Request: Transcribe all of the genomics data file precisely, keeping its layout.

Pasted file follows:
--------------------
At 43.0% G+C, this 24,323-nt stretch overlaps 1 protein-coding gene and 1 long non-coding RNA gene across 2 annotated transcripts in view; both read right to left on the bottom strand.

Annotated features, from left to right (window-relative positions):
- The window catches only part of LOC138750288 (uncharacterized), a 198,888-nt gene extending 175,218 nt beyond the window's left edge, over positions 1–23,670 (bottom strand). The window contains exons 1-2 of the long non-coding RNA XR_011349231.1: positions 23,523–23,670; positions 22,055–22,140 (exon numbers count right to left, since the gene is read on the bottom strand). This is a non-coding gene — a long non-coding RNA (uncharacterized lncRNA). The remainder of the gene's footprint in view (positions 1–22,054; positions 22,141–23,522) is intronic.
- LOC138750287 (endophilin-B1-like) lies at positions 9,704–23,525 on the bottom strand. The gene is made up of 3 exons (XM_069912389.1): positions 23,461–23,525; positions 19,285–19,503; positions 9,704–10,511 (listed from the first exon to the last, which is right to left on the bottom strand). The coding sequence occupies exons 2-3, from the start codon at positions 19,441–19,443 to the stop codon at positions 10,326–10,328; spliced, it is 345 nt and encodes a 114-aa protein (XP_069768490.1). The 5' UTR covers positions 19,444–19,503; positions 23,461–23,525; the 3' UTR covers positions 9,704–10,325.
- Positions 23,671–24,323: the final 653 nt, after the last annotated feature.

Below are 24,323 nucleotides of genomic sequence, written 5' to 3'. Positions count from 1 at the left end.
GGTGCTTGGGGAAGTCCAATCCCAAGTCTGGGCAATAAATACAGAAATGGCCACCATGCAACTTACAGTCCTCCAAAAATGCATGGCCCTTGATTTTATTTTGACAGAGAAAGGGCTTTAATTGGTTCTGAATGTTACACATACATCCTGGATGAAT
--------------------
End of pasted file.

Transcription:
At 43.0% G+C, this 24,323-nt stretch overlaps 1 protein-coding gene and 1 long non-coding RNA gene across 2 annotated transcripts in view; both read right to left on the bottom strand.

Annotated features, from left to right (window-relative positions):
- The window catches only part of LOC138750288 (uncharacterized), a 198,888-nt gene extending 175,218 nt beyond the window's left edge, over positions 1–23,670 (bottom strand). The window contains exons 1-2 of the long non-coding RNA XR_011349231.1: positions 23,523–23,670; positions 22,055–22,140 (exon numbers count right to left, since the gene is read on the bottom strand). This is a non-coding gene — a long non-coding RNA (uncharacterized lncRNA). The remainder of the gene's footprint in view (positions 1–22,054; positions 22,141–23,522) is intronic.
- LOC138750287 (endophilin-B1-like) lies at positions 9,704–23,525 on the bottom strand. The gene is made up of 3 exons (XM_069912389.1): positions 23,461–23,525; positions 19,285–19,503; positions 9,704–10,511 (listed from the first exon to the last, which is right to left on the bottom strand). The coding sequence occupies exons 2-3, from the start codon at positions 19,441–19,443 to the stop codon at positions 10,326–10,328; spliced, it is 345 nt and encodes a 114-aa protein (XP_069768490.1). The 5' UTR covers positions 19,444–19,503; positions 23,461–23,525; the 3' UTR covers positions 9,704–10,325.
- Positions 23,671–24,323: the final 653 nt, after the last annotated feature.

Below are 24,323 nucleotides of genomic sequence, written 5' to 3'. Positions count from 1 at the left end.
GGTGCTTGGGGAAGTCCAATCCCAAGTCTGGGCAATAAATACAGAAATGGCCACCATGCAACTTACAGTCCTCCAAAAATGCATGGCCCTTGATTTTATTTTGACAGAGAAAGGGCTTTAATTGGTTCTGAATGTTACACATACATCCTGGATGAAT